Burgess speaks out for Catholic Europe

Burgess writes (in Little Wilson and Big God, Being the First Part of the Confessions of Anthony Burgess) that he had thought he had freed himself from ‘the nets of Catholicism’. However, provoked by Major Meldrum, he found himself speaking out for Catholic Europe.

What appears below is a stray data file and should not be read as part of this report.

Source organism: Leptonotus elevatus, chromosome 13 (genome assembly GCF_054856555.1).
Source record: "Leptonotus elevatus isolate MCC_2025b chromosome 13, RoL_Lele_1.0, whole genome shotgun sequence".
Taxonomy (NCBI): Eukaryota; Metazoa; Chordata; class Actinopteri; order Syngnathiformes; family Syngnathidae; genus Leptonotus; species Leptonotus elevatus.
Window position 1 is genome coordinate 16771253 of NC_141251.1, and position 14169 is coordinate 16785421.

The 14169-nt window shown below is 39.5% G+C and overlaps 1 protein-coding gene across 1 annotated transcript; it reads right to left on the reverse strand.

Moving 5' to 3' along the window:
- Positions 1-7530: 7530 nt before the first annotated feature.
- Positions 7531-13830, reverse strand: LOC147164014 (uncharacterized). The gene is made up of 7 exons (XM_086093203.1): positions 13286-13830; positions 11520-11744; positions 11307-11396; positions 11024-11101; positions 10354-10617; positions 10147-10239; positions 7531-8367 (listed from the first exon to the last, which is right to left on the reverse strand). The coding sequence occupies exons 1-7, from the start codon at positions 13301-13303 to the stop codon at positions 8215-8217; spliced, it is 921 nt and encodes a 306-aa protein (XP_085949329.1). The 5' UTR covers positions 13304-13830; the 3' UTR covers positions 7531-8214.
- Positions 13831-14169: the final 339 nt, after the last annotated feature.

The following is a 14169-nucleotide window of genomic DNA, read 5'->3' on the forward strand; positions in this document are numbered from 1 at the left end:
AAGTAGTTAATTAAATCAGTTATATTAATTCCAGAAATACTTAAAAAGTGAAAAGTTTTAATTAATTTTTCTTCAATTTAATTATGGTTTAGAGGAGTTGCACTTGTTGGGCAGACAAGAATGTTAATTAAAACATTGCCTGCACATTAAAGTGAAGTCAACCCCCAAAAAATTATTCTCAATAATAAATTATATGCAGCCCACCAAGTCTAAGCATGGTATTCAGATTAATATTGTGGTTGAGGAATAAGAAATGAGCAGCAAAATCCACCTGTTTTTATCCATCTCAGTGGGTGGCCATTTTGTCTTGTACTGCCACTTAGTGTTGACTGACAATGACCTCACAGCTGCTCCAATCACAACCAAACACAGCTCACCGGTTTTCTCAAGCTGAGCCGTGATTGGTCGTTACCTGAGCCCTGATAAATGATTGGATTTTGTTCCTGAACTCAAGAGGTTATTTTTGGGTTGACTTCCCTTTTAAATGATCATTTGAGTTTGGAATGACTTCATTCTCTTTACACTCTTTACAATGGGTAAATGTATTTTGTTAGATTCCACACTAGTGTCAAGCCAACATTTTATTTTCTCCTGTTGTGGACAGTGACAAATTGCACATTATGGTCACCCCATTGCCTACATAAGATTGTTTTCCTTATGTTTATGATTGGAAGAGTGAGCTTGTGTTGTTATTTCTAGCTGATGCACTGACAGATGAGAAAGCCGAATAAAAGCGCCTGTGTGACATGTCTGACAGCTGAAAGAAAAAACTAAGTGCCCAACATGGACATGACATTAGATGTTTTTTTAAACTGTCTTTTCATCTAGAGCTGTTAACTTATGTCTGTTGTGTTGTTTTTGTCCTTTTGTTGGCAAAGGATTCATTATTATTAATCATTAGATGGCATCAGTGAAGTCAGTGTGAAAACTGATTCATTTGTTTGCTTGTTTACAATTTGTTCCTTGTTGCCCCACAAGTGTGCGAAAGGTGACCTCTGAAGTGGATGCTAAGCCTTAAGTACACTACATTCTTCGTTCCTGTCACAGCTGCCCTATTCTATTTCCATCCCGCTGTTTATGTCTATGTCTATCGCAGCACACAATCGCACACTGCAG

I was in Catholic Europe, despite the insistence of the Gibraltarians that they were, though mostly Genoese, really a kind of brown Englishmen. They were Catholic, when they were not Jews, and held baroque processions on feast days. The women went to Mass in mantillas. They were a kind of Iberians who feared Iberia. They preferred brown bobbies to Franco’s policía. But they were of my own kind. They made the sign of the cross and heard the bell of the Angelus. I was drawn to the women with crosses hanging from their delectable necks. The Protestant Lynne was sick and far. I was in warm garlicky unreformed Christendom. As for God, there was God towering high overhead, the mists of the Levant on his brow.

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